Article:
Why Should I Change My Will After I Divorce?

May 9, 2016

 If you’ve made a Will already, you are one of only 30% of the UK population, which is a great start to protecting your wishes after you’ve died. But if you’ve recently got divorced, you should be aware that this has some implications on the Will you’ve already made.

You remain technically married until your Decree Absolute is issued. Therefore if you are facing a long divorce, you may want to change your Will before you receive the Decree Absolute. This will prevent your ex-spouse from benefiting from the estate. If you don’t have a Will, the rules of intestacy will apply. These rules decide who inherits from an estate where there is no Will so your ex-spouse could effectively inherit from your estate until such time as you receive the Decree Absolute.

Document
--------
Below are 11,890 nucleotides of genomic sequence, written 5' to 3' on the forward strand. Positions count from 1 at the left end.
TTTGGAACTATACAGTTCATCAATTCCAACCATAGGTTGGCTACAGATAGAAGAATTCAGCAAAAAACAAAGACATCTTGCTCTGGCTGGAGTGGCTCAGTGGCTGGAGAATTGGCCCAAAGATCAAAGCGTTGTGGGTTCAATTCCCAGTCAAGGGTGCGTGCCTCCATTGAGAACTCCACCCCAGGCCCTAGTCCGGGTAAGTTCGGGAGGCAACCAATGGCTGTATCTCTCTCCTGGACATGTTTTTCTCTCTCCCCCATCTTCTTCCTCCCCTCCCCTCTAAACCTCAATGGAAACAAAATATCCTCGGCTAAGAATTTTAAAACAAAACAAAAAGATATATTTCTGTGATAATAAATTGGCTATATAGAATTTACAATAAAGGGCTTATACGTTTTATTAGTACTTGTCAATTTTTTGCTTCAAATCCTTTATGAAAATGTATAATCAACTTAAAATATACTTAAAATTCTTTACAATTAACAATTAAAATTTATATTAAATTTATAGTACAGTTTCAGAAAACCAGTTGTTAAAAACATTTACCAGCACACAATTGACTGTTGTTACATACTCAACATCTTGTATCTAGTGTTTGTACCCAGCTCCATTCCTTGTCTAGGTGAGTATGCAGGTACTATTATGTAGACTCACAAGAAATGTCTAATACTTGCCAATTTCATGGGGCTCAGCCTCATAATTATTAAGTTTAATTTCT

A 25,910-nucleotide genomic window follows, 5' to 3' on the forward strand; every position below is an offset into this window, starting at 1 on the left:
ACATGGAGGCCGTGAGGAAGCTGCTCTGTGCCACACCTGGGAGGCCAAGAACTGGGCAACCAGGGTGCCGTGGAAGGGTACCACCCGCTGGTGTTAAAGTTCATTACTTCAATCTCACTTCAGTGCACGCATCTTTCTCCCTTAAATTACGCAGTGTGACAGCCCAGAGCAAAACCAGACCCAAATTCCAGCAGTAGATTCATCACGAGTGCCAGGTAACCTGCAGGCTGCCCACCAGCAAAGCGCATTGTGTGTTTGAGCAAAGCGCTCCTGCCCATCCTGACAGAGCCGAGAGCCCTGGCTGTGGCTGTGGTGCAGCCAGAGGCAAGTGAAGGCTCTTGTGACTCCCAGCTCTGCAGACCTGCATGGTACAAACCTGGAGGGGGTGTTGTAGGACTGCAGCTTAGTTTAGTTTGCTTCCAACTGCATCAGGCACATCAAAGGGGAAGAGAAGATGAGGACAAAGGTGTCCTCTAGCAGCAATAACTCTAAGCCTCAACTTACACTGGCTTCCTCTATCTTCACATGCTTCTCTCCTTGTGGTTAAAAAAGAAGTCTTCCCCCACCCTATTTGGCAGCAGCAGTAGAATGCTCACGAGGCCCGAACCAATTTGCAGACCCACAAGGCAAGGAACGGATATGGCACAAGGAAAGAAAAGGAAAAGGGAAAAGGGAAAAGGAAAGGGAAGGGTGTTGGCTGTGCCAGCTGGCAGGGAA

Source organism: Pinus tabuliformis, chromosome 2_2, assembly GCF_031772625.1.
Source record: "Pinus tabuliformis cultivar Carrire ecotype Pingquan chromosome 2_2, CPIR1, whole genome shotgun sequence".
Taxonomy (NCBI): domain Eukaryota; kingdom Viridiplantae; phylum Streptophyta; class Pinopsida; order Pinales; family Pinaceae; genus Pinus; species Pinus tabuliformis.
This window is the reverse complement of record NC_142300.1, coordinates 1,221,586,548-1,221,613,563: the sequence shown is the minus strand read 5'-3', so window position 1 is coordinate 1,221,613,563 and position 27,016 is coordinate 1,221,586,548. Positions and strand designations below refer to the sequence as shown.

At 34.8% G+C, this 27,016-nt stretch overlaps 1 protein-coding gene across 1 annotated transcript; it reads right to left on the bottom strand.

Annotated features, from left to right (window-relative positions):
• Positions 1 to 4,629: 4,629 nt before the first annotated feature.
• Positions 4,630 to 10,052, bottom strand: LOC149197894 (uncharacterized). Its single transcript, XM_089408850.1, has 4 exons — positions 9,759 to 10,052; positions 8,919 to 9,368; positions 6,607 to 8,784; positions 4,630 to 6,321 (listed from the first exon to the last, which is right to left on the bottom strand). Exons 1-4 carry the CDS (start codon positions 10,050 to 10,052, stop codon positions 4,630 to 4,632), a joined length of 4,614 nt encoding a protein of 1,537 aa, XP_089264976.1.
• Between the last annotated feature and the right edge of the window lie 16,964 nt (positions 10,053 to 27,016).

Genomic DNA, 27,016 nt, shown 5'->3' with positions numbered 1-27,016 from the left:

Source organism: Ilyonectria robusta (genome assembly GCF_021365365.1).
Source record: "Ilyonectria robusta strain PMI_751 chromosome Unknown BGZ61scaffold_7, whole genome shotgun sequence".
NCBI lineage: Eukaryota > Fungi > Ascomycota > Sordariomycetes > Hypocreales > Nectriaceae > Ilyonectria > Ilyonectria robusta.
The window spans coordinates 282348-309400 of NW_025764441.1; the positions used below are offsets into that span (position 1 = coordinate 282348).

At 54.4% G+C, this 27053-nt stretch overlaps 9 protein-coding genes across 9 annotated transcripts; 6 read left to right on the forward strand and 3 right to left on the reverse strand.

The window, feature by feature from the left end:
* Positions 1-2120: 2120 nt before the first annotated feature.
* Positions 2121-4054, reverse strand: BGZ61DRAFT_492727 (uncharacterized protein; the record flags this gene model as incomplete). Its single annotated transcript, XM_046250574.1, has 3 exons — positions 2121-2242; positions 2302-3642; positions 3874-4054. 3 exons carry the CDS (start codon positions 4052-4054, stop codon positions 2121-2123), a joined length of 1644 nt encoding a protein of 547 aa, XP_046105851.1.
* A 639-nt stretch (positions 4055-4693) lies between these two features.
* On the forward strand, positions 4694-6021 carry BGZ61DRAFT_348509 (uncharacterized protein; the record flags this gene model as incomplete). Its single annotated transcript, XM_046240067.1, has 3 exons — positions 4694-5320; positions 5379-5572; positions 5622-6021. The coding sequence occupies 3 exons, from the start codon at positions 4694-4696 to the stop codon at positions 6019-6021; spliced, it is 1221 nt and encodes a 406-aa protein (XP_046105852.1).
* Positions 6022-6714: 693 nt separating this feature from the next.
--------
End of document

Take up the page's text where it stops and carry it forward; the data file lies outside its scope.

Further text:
You should also be aware that your property may be owned as joint tenants. If this is the case, and you die before you divorce, your ex-spouse will automatically get your share of the property. You can avoid this by ending the joint tenancy and becoming ‘tenants in common’. This allows you to leave your share of the property to whoever you choose.

If you are entering into a new relationship, your Will should reflect this and you should ensure that your wishes are adhered to.  It is vitally important therefore that if you are currently going through a divorce or have recently entered into a new relationship you seek professional legal advice.

 You can call and speak to Tom Pettman, our specialist Private Client Solicitor on 01264 325810 or by email: tpettman@bsandi.co.uk and he will be happy to help.

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